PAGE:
20 years ago today (May 20), one of the most impassioned bands of their generation released one of their greatest albums.
The Manic Street Preachers‘ Everything Must Go is notable for a number of reasons.
Firstly, it’s jam packed with great songs. But secondly, it’s the first album the band released after the disappearance of founding member Richey Edwards.
It was a turn of events that obviously had a profound influence over their direction, and one that lends an almost eerie context to the music, even 20 years on.
As we celebrate the album, here are 20 things about Everything Must Go that you (probably) didn’t know:
1. ‘A Design For Life’ brought the magic back to the band
In February 1995, the Manics’ Richey Edwards went missing. This was obviously a great shock for the band, who were having to entertain the very real thought that they might never see Edwards again (while ‘legally dead’ since 2009, Edwards’ body was never found and various unconfirmed sightings have been reported since).
Artistically they were at a roadblock for five months, until Nicky Wire sent through lyric ideas to James Dean Bradfield and ‘A Design For Life’ was born, the first song written since Edwards’ disappearance.
2. The music was written in ‘about 10 minutes’
Once Bradfield had fused Wire’s two sets of lyrics – ‘Design for Life’ and ‘Pure Motive’ – he wrote the music “in about ten minutes” and is said to have felt a sense of euphoria with the result.
3. It kicked off an interesting run for the band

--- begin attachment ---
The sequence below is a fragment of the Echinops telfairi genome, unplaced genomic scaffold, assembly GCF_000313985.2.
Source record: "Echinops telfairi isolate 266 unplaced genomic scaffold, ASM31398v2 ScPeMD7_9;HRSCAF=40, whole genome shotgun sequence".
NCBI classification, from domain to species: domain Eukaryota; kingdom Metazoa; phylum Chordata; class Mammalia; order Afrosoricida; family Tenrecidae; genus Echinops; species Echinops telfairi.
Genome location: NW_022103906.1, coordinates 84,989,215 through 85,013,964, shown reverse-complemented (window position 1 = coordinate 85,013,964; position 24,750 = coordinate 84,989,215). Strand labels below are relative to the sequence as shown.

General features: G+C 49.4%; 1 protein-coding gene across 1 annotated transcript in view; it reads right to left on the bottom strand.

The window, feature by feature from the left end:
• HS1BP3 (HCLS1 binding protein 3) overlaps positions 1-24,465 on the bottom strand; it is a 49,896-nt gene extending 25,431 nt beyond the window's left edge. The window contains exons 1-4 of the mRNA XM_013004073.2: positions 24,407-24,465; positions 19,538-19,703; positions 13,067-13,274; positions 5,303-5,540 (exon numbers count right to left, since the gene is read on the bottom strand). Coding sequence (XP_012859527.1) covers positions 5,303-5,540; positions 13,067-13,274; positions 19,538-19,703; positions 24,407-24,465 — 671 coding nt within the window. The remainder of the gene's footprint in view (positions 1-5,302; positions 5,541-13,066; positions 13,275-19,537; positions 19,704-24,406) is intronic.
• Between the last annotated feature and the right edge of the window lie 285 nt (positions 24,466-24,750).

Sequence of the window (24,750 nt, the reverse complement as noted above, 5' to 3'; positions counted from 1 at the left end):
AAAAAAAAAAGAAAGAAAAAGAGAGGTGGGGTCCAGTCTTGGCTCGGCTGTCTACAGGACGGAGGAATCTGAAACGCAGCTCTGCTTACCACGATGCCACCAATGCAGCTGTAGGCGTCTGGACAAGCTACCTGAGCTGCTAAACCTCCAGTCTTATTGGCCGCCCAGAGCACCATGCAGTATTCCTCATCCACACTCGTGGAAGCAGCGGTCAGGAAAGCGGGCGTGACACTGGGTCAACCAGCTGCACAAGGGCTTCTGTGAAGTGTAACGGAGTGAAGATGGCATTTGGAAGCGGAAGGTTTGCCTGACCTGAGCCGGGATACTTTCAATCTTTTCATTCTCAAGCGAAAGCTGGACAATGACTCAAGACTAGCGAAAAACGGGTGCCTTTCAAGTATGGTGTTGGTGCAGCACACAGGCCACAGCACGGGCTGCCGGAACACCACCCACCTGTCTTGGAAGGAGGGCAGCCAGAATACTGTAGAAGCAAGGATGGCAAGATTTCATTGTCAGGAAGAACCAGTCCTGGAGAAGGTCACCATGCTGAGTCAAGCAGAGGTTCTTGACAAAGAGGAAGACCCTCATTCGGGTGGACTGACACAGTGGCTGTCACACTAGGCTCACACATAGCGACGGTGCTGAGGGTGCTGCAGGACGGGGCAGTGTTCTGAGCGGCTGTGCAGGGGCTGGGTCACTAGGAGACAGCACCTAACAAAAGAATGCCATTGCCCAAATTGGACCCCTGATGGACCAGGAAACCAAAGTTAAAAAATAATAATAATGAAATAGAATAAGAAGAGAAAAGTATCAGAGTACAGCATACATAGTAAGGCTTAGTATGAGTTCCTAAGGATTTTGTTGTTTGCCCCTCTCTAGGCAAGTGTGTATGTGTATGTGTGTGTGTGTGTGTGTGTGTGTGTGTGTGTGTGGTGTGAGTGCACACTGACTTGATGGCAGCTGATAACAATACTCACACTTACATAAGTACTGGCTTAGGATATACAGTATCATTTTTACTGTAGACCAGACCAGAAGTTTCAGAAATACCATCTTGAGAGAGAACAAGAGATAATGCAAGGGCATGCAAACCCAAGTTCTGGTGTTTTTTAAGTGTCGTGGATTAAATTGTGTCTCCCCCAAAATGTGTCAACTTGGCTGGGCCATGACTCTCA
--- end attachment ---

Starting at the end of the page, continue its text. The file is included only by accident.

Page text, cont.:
The track began a run of 11 years where all of the band’s singles charted within the Top 20 in the UK.
Single ‘Indian Summer’ from their eighth studio album Send Away the Tigers was the first since ’96 to just miss out, only reaching number 22.
4. ‘Kevin Carter’ is inspired by a photographer of the same name
Photojournalist Kevin Carter was the first to capture a public execution by ‘necklacing’ in South Africa in the mid-1980s.
He said: “The question that still haunts me is ‘would those people have been necklaced, if there was no media coverage?'”
He was troubled by his professional responsibilities vs. moral considerations, and committed suicide in Johannesburg at the age of 33.
5. Drummer Sean Moore plays trumpet on the track
He is a classically trained musician – and was the youngest trumpeter with the South Wales Jazz orchestra.
6. ‘Everything Must Go’ is a plea for forgiveness from the fans
Ushering in a new era for the band after the disappearance of Richey Edwards, Wire’s lyrics ask fans to forgive them for changing (“and I just hope that you can forgive us, but everything must go”).
7. ‘No Surface All Feeling’ is allegedly the second Manics track to feature Richey Edwards on guitar
James Dean Bradfield usually played the rhythm guitar parts on Manics tracks, but Edwards is rumoured to have contributed on this song that was recorded before his disappearance.
If true, it would be only the second time that Edwards’ guitar-work was present on a Manic Street Preachers recorded track, the other instance being ‘La Tristesse Durera (Scream to a Sigh)’ on Gold Against the Soul.
8. A Chemical Brothers remix lent the track video game fame
The Chemical Brothers’ remix of the song appeared in the intro movie to Gran Turismo on the original PlayStation.